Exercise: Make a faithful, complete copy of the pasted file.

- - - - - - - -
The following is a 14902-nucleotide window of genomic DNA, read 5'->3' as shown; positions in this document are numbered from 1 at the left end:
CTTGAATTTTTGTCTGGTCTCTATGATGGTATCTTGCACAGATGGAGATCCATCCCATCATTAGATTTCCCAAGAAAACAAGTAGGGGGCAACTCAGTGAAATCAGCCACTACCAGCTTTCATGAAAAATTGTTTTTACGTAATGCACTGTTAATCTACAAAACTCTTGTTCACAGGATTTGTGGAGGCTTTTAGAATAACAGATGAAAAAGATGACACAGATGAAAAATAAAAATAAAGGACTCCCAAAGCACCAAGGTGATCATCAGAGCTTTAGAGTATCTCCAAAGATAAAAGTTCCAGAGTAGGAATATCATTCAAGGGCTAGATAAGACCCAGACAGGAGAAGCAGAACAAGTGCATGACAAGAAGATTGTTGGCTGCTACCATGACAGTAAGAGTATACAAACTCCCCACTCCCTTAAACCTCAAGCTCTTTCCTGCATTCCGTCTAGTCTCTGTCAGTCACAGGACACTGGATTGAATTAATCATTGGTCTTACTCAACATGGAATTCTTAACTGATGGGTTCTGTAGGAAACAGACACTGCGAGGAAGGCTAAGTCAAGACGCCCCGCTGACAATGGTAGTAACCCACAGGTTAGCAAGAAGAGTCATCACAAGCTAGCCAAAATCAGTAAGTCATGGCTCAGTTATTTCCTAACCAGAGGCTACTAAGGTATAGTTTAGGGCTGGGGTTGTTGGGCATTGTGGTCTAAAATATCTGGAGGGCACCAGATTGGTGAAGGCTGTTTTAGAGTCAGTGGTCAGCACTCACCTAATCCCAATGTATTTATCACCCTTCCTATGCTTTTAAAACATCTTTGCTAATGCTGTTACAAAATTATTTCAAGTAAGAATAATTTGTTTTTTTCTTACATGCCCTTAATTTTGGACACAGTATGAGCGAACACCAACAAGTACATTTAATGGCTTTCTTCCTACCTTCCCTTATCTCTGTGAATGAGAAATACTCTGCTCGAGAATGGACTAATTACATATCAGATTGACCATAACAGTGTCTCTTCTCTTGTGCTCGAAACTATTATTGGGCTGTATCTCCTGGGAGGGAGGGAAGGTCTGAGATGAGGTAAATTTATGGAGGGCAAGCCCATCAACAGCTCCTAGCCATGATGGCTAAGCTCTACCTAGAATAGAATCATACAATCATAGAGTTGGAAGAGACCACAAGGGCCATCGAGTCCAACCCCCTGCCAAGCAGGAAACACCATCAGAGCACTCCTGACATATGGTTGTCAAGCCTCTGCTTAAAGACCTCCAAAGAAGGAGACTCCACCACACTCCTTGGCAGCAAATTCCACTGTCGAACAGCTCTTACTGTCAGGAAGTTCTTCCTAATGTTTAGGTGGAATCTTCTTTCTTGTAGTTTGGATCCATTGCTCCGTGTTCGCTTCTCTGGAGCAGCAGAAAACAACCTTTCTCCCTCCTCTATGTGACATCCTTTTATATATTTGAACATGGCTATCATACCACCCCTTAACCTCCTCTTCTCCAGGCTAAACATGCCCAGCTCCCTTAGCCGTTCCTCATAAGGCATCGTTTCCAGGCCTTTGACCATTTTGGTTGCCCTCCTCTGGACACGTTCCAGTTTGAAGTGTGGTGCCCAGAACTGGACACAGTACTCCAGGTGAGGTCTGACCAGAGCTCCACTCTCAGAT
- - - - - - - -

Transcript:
The following is a 14902-nucleotide window of genomic DNA, read 5'->3' as shown; positions in this document are numbered from 1 at the left end:
CTTGAATTTTTGTCTGGTCTCTATGATGGTATCTTGCACAGATGGAGATCCATCCCATCATTAGATTTCCCAAGAAAACAAGTAGGGGGCAACTCAGTGAAATCAGCCACTACCAGCTTTCATGAAAAATTGTTTTTACGTAATGCACTGTTAATCTACAAAACTCTTGTTCACAGGATTTGTGGAGGCTTTTAGAATAACAGATGAAAAAGATGACACAGATGAAAAATAAAAATAAAGGACTCCCAAAGCACCAAGGTGATCATCAGAGCTTTAGAGTATCTCCAAAGATAAAAGTTCCAGAGTAGGAATATCATTCAAGGGCTAGATAAGACCCAGACAGGAGAAGCAGAACAAGTGCATGACAAGAAGATTGTTGGCTGCTACCATGACAGTAAGAGTATACAAACTCCCCACTCCCTTAAACCTCAAGCTCTTTCCTGCATTCCGTCTAGTCTCTGTCAGTCACAGGACACTGGATTGAATTAATCATTGGTCTTACTCAACATGGAATTCTTAACTGATGGGTTCTGTAGGAAACAGACACTGCGAGGAAGGCTAAGTCAAGACGCCCCGCTGACAATGGTAGTAACCCACAGGTTAGCAAGAAGAGTCATCACAAGCTAGCCAAAATCAGTAAGTCATGGCTCAGTTATTTCCTAACCAGAGGCTACTAAGGTATAGTTTAGGGCTGGGGTTGTTGGGCATTGTGGTCTAAAATATCTGGAGGGCACCAGATTGGTGAAGGCTGTTTTAGAGTCAGTGGTCAGCACTCACCTAATCCCAATGTATTTATCACCCTTCCTATGCTTTTAAAACATCTTTGCTAATGCTGTTACAAAATTATTTCAAGTAAGAATAATTTGTTTTTTTCTTACATGCCCTTAATTTTGGACACAGTATGAGCGAACACCAACAAGTACATTTAATGGCTTTCTTCCTACCTTCCCTTATCTCTGTGAATGAGAAATACTCTGCTCGAGAATGGACTAATTACATATCAGATTGACCATAACAGTGTCTCTTCTCTTGTGCTCGAAACTATTATTGGGCTGTATCTCCTGGGAGGGAGGGAAGGTCTGAGATGAGGTAAATTTATGGAGGGCAAGCCCATCAACAGCTCCTAGCCATGATGGCTAAGCTCTACCTAGAATAGAATCATACAATCATAGAGTTGGAAGAGACCACAAGGGCCATCGAGTCCAACCCCCTGCCAAGCAGGAAACACCATCAGAGCACTCCTGACATATGGTTGTCAAGCCTCTGCTTAAAGACCTCCAAAGAAGGAGACTCCACCACACTCCTTGGCAGCAAATTCCACTGTCGAACAGCTCTTACTGTCAGGAAGTTCTTCCTAATGTTTAGGTGGAATCTTCTTTCTTGTAGTTTGGATCCATTGCTCCGTGTTCGCTTCTCTGGAGCAGCAGAAAACAACCTTTCTCCCTCCTCTATGTGACATCCTTTTATATATTTGAACATGGCTATCATACCACCCCTTAACCTCCTCTTCTCCAGGCTAAACATGCCCAGCTCCCTTAGCCGTTCCTCATAAGGCATCGTTTCCAGGCCTTTGACCATTTTGGTTGCCCTCCTCTGGACACGTTCCAGTTTGAAGTGTGGTGCCCAGAACTGGACACAGTACTCCAGGTGAGGTCTGACCAGAGCTCCACTCTCAGAT